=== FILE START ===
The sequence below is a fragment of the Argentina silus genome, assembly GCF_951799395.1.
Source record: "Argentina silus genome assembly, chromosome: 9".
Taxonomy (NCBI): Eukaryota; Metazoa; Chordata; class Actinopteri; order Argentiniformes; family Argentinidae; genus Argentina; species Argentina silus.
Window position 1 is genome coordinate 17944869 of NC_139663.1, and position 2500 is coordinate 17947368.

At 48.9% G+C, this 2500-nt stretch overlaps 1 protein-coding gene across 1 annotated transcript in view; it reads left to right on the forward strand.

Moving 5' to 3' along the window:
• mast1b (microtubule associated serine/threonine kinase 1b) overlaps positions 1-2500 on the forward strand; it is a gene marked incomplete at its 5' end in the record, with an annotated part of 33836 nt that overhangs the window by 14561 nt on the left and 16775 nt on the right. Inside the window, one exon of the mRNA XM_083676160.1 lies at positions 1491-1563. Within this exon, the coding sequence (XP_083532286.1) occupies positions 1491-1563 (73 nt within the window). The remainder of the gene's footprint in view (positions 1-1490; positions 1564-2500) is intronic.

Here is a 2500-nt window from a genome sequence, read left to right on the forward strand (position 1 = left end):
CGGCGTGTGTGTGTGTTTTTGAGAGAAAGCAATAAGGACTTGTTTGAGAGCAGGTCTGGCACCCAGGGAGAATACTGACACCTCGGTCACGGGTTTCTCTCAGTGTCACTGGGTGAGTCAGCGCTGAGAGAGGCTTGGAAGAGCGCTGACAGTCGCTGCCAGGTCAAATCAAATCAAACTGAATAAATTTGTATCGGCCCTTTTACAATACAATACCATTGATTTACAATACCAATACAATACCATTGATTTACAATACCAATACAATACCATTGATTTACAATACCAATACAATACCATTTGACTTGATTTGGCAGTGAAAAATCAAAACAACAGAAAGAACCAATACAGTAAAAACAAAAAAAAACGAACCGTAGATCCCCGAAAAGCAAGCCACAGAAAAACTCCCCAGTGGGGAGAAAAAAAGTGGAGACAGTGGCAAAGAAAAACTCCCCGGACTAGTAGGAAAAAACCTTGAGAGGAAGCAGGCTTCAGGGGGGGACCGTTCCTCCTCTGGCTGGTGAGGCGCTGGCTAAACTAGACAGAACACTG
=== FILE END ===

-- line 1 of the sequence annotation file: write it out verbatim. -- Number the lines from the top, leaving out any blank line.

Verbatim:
The sequence below is a fragment of the Argentina silus genome, assembly GCF_951799395.1.